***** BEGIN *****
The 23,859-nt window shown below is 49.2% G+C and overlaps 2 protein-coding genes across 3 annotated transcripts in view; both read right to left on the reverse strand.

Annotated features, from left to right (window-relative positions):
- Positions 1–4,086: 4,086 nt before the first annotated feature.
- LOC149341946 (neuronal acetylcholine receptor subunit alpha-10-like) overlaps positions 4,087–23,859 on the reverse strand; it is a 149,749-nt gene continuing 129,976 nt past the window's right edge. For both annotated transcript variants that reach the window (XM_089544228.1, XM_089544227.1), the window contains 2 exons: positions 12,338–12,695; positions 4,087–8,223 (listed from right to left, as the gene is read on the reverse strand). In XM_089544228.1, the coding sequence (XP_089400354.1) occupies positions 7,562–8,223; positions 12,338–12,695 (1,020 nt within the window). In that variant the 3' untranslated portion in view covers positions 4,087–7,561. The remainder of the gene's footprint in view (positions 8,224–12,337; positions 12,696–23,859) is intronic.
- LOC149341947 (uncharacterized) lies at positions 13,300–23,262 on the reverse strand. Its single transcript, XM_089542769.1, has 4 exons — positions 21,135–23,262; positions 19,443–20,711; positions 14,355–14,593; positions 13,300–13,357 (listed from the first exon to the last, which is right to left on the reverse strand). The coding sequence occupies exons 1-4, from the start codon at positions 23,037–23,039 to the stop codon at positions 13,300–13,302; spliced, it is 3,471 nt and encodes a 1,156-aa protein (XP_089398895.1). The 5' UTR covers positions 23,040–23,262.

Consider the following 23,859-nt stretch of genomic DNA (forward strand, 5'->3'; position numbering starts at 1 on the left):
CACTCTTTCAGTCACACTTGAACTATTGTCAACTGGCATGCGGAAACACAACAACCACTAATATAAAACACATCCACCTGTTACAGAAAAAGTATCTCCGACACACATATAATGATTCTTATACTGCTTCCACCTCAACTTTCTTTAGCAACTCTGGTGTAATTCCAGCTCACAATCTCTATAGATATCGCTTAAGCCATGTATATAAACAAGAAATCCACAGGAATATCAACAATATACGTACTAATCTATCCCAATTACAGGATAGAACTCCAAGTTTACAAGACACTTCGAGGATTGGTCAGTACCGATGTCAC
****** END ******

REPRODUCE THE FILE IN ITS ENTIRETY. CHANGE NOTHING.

The 23,859-nt window shown below is 49.2% G+C and overlaps 2 protein-coding genes across 3 annotated transcripts in view; both read right to left on the reverse strand.

Annotated features, from left to right (window-relative positions):
- Positions 1–4,086: 4,086 nt before the first annotated feature.
- LOC149341946 (neuronal acetylcholine receptor subunit alpha-10-like) overlaps positions 4,087–23,859 on the reverse strand; it is a 149,749-nt gene continuing 129,976 nt past the window's right edge. For both annotated transcript variants that reach the window (XM_089544228.1, XM_089544227.1), the window contains 2 exons: positions 12,338–12,695; positions 4,087–8,223 (listed from right to left, as the gene is read on the reverse strand). In XM_089544228.1, the coding sequence (XP_089400354.1) occupies positions 7,562–8,223; positions 12,338–12,695 (1,020 nt within the window). In that variant the 3' untranslated portion in view covers positions 4,087–7,561. The remainder of the gene's footprint in view (positions 8,224–12,337; positions 12,696–23,859) is intronic.
- LOC149341947 (uncharacterized) lies at positions 13,300–23,262 on the reverse strand. Its single transcript, XM_089542769.1, has 4 exons — positions 21,135–23,262; positions 19,443–20,711; positions 14,355–14,593; positions 13,300–13,357 (listed from the first exon to the last, which is right to left on the reverse strand). The coding sequence occupies exons 1-4, from the start codon at positions 23,037–23,039 to the stop codon at positions 13,300–13,302; spliced, it is 3,471 nt and encodes a 1,156-aa protein (XP_089398895.1). The 5' UTR covers positions 23,040–23,262.

Consider the following 23,859-nt stretch of genomic DNA (forward strand, 5'->3'; position numbering starts at 1 on the left):
CACTCTTTCAGTCACACTTGAACTATTGTCAACTGGCATGCGGAAACACAACAACCACTAATATAAAACACATCCACCTGTTACAGAAAAAGTATCTCCGACACACATATAATGATTCTTATACTGCTTCCACCTCAACTTTCTTTAGCAACTCTGGTGTAATTCCAGCTCACAATCTCTATAGATATCGCTTAAGCCATGTATATAAACAAGAAATCCACAGGAATATCAACAATATACGTACTAATCTATCCCAATTACAGGATAGAACTCCAAGTTTACAAGACACTTCGAGGATTGGTCAGTACCGATGTCAC